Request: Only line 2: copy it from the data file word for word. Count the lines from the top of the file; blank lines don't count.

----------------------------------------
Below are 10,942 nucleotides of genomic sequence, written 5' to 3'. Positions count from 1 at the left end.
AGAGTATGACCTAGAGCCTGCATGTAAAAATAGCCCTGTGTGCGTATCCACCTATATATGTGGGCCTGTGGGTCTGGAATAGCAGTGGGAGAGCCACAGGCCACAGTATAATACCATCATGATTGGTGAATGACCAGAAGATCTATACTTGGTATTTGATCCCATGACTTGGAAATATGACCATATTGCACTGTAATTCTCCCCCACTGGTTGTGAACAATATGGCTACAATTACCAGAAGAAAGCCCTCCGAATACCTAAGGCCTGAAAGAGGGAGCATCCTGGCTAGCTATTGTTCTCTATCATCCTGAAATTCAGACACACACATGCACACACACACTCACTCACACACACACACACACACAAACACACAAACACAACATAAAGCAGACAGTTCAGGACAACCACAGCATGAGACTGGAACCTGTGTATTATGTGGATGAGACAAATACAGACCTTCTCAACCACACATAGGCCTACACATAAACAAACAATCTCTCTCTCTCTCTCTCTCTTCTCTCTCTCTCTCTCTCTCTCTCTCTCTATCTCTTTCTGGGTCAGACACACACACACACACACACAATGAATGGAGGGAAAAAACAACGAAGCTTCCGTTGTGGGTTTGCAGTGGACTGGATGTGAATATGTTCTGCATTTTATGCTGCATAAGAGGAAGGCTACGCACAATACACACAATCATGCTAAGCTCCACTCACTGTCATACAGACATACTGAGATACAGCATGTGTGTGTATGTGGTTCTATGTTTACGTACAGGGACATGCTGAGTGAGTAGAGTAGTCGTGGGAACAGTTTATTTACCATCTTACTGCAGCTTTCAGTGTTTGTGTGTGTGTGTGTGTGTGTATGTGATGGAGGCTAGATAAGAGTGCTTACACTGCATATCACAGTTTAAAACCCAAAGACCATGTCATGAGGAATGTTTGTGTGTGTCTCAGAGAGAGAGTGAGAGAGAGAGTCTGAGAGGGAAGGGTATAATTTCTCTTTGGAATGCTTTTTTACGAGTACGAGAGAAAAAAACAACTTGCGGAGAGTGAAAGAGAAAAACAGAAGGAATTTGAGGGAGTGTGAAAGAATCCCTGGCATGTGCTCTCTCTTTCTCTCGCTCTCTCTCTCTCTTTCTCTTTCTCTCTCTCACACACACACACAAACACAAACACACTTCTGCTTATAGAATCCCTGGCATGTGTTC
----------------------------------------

AGAGTATGACCTAGAGCCTGCATGTAAAAATAGCCCTGTGTGCGTATCCACCTATATATGTGGGCCTGTGGGTCTGGAATAGCAGTGGGAGAGCCACAGGCCACAGTATAATACCATCATGATTGGTGAATGACCAGAAGATCTATACTTGGTATTTGATCCCATGACTTGGAAATATGACCATATTGCACTGTAATTCTCCCCCACTGGTTGTGAACAATATGGCTACAATTACCAGAAGAAAGCCCTCCGAATACCTAAGGCCTGAAAGAGGGAGCATCCTGGCTAGCTATTGTTCTCTATCATCCTGAAATTCAGACACACACATGCACACACACACTCACTCACACACACACACACACACAAACACACAAACACAACATAAAGCAGACAGTTCAGGACAACCACAGCATGAGACTGGAACCTGTGTATTATGTGGATGAGACAAATACAGACCTTCTCAACCACACATAGGCCTACACATAAACAAACAATCTCTCTCTCTCTCTCTCTCTTCTCTCTCTCTCTCTCTCTCTCTCTCTCTATCTCTTTCTGGGTCAGACACACACACACACACACACAATGAATGGAGGGAAAAAACAACGAAGCTTCCGTTGTGGGTTTGCAGTGGACTGGATGTGAATATGTTCTGCATTTTATGCTGCATAAGAGGAAGGCTACGCACAATACACACAATCATGCTAAGCTCCACTCACTGTCATACAGACATACTGAGATACAGCATGTGTGTGTATGTGGTTCTATGTTTACGTACAGGGACATGCTGAGTGAGTAGAGTAGTCGTGGGAACAGTTTATTTACCATCTTACTGCAGCTTTCAGTGTTTGTGTGTGTGTGTGTGTGTGTATGTGATGGAGGCTAGATAAGAGTGCTTACACTGCATATCACAGTTTAAAACCCAAAGACCATGTCATGAGGAATGTTTGTGTGTGTCTCAGAGAGAGAGTGAGAGAGAGAGTCTGAGAGGGAAGGGTATAATTTCTCTTTGGAATGCTTTTTTACGAGTACGAGAGAAAAAAACAACTTGCGGAGAGTGAAAGAGAAAAACAGAAGGAATTTGAGGGAGTGTGAAAGAATCCCTGGCATGTGCTCTCTCTTTCTCTCGCTCTCTCTCTCTCTTTCTCTTTCTCTCTCTCACACACACACACAAACACAAACACACTTCTGCTTATAGAATCCCTGGCATGTGTTC